I’ve spoken to more than a hundred audiences over the past two decades addressing the topic of organizational culture.
Everything you value as your competitive advantage no longer is. Your product, supply chain, cost model, partnerships, brand, inventory turns, technology, you name it—all of it can be copied—and it is as I write this. Every aspect of your business model can be stolen and replicated.
Except for your culture. It’s the one asset that sets your organization apart and is, in fact, your ultimate competitive advantage.
When I’ve asked groups to define culture, two responses come up the most often: 1) it’s how people treat each other and 2) it’s how we get stuff done around here.
I’ve come to expect these answers and have grown to appreciate them. I’ve also often heard culture defined as “how the vast majority of people behave the vast majority of the time.” If most people in your organization gossip and tear others apart, that’s your culture. If most are punctual and efficient, that’s your culture. If most assume good intent in others, that’s your culture.
From my work in this industry for nearly thirty years, I’ve come to realize a vital fact about shaping your culture, and it debunks some of the common rhetoric you hear. People are not the organization’s most valuable asset. That sounds great, but it’s just not true. Rather it’s the relationships between people that are your most valuable asset and comprises your culture.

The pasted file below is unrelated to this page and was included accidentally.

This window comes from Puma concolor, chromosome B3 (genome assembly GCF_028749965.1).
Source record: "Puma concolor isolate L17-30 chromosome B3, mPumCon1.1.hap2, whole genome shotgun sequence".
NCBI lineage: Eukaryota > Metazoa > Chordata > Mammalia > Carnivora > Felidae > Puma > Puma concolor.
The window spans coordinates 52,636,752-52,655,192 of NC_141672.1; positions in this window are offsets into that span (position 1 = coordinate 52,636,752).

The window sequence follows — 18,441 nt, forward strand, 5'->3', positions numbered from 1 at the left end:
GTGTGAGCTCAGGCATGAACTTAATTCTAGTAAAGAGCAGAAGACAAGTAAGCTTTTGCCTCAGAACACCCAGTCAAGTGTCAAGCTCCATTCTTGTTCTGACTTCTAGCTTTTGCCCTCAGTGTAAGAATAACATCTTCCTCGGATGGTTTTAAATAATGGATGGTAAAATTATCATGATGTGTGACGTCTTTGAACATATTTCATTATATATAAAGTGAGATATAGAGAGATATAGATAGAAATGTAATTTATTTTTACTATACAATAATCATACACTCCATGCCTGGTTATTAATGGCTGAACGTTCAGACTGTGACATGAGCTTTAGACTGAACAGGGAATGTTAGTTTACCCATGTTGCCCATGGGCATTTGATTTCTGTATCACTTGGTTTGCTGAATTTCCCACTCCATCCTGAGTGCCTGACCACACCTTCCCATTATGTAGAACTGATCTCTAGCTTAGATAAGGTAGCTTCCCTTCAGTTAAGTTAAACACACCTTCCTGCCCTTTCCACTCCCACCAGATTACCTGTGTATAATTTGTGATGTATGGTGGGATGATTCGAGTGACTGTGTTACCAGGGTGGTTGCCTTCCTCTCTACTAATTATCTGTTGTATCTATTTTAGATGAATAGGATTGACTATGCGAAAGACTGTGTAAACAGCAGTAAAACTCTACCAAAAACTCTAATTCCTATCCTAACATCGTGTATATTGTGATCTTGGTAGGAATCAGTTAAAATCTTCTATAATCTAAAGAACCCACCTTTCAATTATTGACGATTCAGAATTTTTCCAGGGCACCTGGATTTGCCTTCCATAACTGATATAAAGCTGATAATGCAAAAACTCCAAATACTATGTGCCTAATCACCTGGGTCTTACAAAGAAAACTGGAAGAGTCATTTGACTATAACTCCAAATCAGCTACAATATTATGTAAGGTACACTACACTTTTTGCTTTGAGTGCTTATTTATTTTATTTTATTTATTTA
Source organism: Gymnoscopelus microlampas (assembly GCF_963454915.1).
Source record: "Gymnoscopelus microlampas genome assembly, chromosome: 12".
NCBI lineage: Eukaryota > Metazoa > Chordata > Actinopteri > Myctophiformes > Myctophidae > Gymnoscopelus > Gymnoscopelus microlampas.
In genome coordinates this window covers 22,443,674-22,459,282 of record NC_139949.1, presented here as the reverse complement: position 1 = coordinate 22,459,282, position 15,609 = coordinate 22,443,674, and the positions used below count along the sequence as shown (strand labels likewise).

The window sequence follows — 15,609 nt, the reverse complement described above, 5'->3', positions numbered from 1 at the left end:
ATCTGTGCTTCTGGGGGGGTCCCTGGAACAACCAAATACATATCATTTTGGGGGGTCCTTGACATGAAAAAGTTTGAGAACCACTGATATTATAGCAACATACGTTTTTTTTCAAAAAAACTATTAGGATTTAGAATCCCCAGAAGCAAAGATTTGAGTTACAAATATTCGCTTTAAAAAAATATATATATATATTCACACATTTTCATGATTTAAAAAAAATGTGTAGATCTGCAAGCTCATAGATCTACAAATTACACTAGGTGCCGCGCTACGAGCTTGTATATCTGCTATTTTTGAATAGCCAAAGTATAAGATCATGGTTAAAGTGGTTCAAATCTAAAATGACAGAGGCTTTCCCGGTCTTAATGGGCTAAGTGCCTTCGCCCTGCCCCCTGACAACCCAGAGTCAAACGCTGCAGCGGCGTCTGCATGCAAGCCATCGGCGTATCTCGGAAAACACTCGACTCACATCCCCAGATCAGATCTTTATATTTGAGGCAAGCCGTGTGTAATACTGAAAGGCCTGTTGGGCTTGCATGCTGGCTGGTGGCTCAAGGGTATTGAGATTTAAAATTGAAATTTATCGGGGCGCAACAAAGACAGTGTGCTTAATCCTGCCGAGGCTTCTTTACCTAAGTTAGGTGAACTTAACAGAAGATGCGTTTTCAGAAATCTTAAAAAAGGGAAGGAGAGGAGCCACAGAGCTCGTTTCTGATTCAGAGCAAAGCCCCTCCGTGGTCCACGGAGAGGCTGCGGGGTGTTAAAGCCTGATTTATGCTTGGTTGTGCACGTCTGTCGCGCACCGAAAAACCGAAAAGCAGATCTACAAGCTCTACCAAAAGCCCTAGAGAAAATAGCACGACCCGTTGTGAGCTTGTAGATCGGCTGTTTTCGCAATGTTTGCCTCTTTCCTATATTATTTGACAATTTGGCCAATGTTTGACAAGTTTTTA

Jon can be a Rhodes Scholar and Tina can be a Master Black Belt Six Sigma process engineer, but if they can’t work well together, build trust with each other, forgive, or even pre-forgive each other, they’re generally useless to the culture of the organization. Jon and Tina need to be able to appreciate each other’s talents and differences and work proactively and abundantly to complement each other. When this happens, their technical expertise, education, and intellectual genius are released to the benefit of all stakeholders. When it doesn’t, it creates a toxic environment that not only affects the two of them, but spills over into the broader team, consumes everyone, and slows work to a crawl. It sadly too often becomes the new cultural operating standard.
Leaders who value culture deliberately cultivate it, measure it, invest in it, and acknowledge when it’s “off.” Culture is treated just like any other line on the P&L or balance sheet.
These same leaders recognize that culture is created or destroyed in every action. Every meeting, conference call, text, email, or interpersonal interaction. Passing someone in the hall, in between back-to-back, multi-hour meetings, with your head down in your phone—that’s a cultural moment. We’re all tempted to be efficient and rarely mean to diminish our cultures, but in a hyper-productive work environment, it’s become an easy standard to slide towards.
Slow down. Become more deliberate. Look up from your mobile device. Look people in the eye, ask them how they’re doing, and stop enough to care about their answer.
Are you aware of your own contribution to building or destroying your culture? You can’t outsource it or blame others. It’s your responsibility.
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